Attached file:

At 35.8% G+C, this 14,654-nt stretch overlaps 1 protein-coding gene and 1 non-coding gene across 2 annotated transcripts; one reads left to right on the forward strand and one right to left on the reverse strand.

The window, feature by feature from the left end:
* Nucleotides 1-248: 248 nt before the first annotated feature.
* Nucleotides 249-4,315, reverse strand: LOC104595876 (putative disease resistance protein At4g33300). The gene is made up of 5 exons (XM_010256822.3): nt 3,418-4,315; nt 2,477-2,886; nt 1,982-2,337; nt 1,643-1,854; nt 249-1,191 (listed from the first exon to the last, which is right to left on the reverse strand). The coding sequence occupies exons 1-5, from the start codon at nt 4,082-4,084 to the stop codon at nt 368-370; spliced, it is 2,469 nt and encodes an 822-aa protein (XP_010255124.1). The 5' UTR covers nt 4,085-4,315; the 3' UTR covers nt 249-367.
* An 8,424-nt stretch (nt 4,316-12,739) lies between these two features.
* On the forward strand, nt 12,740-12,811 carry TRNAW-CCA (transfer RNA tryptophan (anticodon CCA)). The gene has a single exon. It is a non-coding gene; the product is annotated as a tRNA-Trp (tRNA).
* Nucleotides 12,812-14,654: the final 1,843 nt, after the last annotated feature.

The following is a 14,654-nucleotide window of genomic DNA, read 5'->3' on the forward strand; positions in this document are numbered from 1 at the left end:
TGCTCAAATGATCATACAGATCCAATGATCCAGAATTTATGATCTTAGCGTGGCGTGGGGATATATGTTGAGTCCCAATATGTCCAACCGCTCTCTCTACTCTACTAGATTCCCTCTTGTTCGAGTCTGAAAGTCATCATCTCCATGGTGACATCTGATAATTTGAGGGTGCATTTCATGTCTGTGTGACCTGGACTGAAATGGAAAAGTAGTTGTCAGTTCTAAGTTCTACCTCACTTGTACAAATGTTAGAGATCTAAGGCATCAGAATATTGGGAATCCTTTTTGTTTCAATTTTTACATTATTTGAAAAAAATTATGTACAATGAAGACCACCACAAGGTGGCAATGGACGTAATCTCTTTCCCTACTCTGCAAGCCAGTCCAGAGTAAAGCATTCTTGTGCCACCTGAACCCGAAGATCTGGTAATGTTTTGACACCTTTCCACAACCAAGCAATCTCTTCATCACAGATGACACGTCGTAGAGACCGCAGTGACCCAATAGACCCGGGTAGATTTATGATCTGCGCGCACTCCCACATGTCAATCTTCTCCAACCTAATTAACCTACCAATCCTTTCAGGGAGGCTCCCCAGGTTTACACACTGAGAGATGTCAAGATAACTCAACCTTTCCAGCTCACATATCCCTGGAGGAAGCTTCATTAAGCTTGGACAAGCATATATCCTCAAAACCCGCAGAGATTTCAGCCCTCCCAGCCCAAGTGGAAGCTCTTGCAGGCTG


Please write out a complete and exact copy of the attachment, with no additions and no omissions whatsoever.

At 35.8% G+C, this 14,654-nt stretch overlaps 1 protein-coding gene and 1 non-coding gene across 2 annotated transcripts; one reads left to right on the forward strand and one right to left on the reverse strand.

The window, feature by feature from the left end:
* Nucleotides 1-248: 248 nt before the first annotated feature.
* Nucleotides 249-4,315, reverse strand: LOC104595876 (putative disease resistance protein At4g33300). The gene is made up of 5 exons (XM_010256822.3): nt 3,418-4,315; nt 2,477-2,886; nt 1,982-2,337; nt 1,643-1,854; nt 249-1,191 (listed from the first exon to the last, which is right to left on the reverse strand). The coding sequence occupies exons 1-5, from the start codon at nt 4,082-4,084 to the stop codon at nt 368-370; spliced, it is 2,469 nt and encodes an 822-aa protein (XP_010255124.1). The 5' UTR covers nt 4,085-4,315; the 3' UTR covers nt 249-367.
* An 8,424-nt stretch (nt 4,316-12,739) lies between these two features.
* On the forward strand, nt 12,740-12,811 carry TRNAW-CCA (transfer RNA tryptophan (anticodon CCA)). The gene has a single exon. It is a non-coding gene; the product is annotated as a tRNA-Trp (tRNA).
* Nucleotides 12,812-14,654: the final 1,843 nt, after the last annotated feature.

The following is a 14,654-nucleotide window of genomic DNA, read 5'->3' on the forward strand; positions in this document are numbered from 1 at the left end:
TGCTCAAATGATCATACAGATCCAATGATCCAGAATTTATGATCTTAGCGTGGCGTGGGGATATATGTTGAGTCCCAATATGTCCAACCGCTCTCTCTACTCTACTAGATTCCCTCTTGTTCGAGTCTGAAAGTCATCATCTCCATGGTGACATCTGATAATTTGAGGGTGCATTTCATGTCTGTGTGACCTGGACTGAAATGGAAAAGTAGTTGTCAGTTCTAAGTTCTACCTCACTTGTACAAATGTTAGAGATCTAAGGCATCAGAATATTGGGAATCCTTTTTGTTTCAATTTTTACATTATTTGAAAAAAATTATGTACAATGAAGACCACCACAAGGTGGCAATGGACGTAATCTCTTTCCCTACTCTGCAAGCCAGTCCAGAGTAAAGCATTCTTGTGCCACCTGAACCCGAAGATCTGGTAATGTTTTGACACCTTTCCACAACCAAGCAATCTCTTCATCACAGATGACACGTCGTAGAGACCGCAGTGACCCAATAGACCCGGGTAGATTTATGATCTGCGCGCACTCCCACATGTCAATCTTCTCCAACCTAATTAACCTACCAATCCTTTCAGGGAGGCTCCCCAGGTTTACACACTGAGAGATGTCAAGATAACTCAACCTTTCCAGCTCACATATCCCTGGAGGAAGCTTCATTAAGCTTGGACAAGCATATATCCTCAAAACCCGCAGAGATTTCAGCCCTCCCAGCCCAAGTGGAAGCTCTTGCAGGCTG